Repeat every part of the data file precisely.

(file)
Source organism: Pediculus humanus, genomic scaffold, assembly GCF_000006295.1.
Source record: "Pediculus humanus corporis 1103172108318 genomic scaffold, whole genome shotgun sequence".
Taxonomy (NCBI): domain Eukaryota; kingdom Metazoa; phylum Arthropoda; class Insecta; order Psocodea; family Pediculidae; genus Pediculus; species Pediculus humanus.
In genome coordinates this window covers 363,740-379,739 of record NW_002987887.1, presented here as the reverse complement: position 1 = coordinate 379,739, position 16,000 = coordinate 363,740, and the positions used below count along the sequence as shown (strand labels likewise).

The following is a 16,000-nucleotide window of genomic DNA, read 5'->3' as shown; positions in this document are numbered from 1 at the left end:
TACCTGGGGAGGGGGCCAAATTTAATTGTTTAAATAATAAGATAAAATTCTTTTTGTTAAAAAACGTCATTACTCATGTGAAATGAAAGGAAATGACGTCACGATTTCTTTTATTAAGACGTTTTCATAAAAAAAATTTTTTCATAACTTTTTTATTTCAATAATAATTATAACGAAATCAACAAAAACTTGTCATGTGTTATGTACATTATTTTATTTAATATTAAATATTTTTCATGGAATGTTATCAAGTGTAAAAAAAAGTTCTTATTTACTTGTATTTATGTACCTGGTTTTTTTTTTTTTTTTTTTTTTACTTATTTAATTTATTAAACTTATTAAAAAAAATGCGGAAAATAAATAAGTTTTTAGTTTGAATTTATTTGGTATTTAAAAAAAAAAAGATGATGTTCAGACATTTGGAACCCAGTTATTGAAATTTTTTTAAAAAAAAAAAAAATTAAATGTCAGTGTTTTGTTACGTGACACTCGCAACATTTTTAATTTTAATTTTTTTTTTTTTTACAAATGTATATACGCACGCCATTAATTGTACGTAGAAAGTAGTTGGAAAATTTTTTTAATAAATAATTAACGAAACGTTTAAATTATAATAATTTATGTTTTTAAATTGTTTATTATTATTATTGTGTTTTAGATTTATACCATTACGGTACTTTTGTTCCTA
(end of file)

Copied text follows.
Source organism: Pediculus humanus, genomic scaffold, assembly GCF_000006295.1.
Source record: "Pediculus humanus corporis 1103172108318 genomic scaffold, whole genome shotgun sequence".
Taxonomy (NCBI): domain Eukaryota; kingdom Metazoa; phylum Arthropoda; class Insecta; order Psocodea; family Pediculidae; genus Pediculus; species Pediculus humanus.
In genome coordinates this window covers 363,740-379,739 of record NW_002987887.1, presented here as the reverse complement: position 1 = coordinate 379,739, position 16,000 = coordinate 363,740, and the positions used below count along the sequence as shown (strand labels likewise).

The following is a 16,000-nucleotide window of genomic DNA, read 5'->3' as shown; positions in this document are numbered from 1 at the left end:
TACCTGGGGAGGGGGCCAAATTTAATTGTTTAAATAATAAGATAAAATTCTTTTTGTTAAAAAACGTCATTACTCATGTGAAATGAAAGGAAATGACGTCACGATTTCTTTTATTAAGACGTTTTCATAAAAAAAATTTTTTCATAACTTTTTTATTTCAATAATAATTATAACGAAATCAACAAAAACTTGTCATGTGTTATGTACATTATTTTATTTAATATTAAATATTTTTCATGGAATGTTATCAAGTGTAAAAAAAAGTTCTTATTTACTTGTATTTATGTACCTGGTTTTTTTTTTTTTTTTTTTTTTACTTATTTAATTTATTAAACTTATTAAAAAAAATGCGGAAAATAAATAAGTTTTTAGTTTGAATTTATTTGGTATTTAAAAAAAAAAAGATGATGTTCAGACATTTGGAACCCAGTTATTGAAATTTTTTTAAAAAAAAAAAAAATTAAATGTCAGTGTTTTGTTACGTGACACTCGCAACATTTTTAATTTTAATTTTTTTTTTTTTTACAAATGTATATACGCACGCCATTAATTGTACGTAGAAAGTAGTTGGAAAATTTTTTTAATAAATAATTAACGAAACGTTTAAATTATAATAATTTATGTTTTTAAATTGTTTATTATTATTATTGTGTTTTAGATTTATACCATTACGGTACTTTTGTTCCTA